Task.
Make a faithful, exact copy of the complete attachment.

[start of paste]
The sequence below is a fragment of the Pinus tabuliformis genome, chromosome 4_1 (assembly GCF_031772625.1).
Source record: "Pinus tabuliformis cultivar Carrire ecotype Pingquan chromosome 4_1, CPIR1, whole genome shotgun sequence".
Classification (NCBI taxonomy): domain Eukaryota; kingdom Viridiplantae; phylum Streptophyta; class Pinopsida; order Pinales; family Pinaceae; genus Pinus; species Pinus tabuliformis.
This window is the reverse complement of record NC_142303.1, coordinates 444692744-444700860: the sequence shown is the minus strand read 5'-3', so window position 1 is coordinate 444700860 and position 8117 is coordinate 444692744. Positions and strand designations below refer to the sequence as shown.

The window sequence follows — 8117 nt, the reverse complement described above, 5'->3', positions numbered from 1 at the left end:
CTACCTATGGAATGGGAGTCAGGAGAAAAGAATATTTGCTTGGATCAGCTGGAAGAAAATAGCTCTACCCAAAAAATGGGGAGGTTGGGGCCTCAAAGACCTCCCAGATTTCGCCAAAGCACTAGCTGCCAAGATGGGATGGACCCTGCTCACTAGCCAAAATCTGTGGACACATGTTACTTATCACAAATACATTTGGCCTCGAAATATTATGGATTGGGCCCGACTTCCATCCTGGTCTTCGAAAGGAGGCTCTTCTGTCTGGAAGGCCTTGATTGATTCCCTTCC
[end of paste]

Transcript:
The sequence below is a fragment of the Pinus tabuliformis genome, chromosome 4_1 (assembly GCF_031772625.1).
Source record: "Pinus tabuliformis cultivar Carrire ecotype Pingquan chromosome 4_1, CPIR1, whole genome shotgun sequence".
Classification (NCBI taxonomy): domain Eukaryota; kingdom Viridiplantae; phylum Streptophyta; class Pinopsida; order Pinales; family Pinaceae; genus Pinus; species Pinus tabuliformis.
This window is the reverse complement of record NC_142303.1, coordinates 444692744-444700860: the sequence shown is the minus strand read 5'-3', so window position 1 is coordinate 444700860 and position 8117 is coordinate 444692744. Positions and strand designations below refer to the sequence as shown.

The window sequence follows — 8117 nt, the reverse complement described above, 5'->3', positions numbered from 1 at the left end:
CTACCTATGGAATGGGAGTCAGGAGAAAAGAATATTTGCTTGGATCAGCTGGAAGAAAATAGCTCTACCCAAAAAATGGGGAGGTTGGGGCCTCAAAGACCTCCCAGATTTCGCCAAAGCACTAGCTGCCAAGATGGGATGGACCCTGCTCACTAGCCAAAATCTGTGGACACATGTTACTTATCACAAATACATTTGGCCTCGAAATATTATGGATTGGGCCCGACTTCCATCCTGGTCTTCGAAAGGAGGCTCTTCTGTCTGGAAGGCCTTGATTGATTCCCTTCC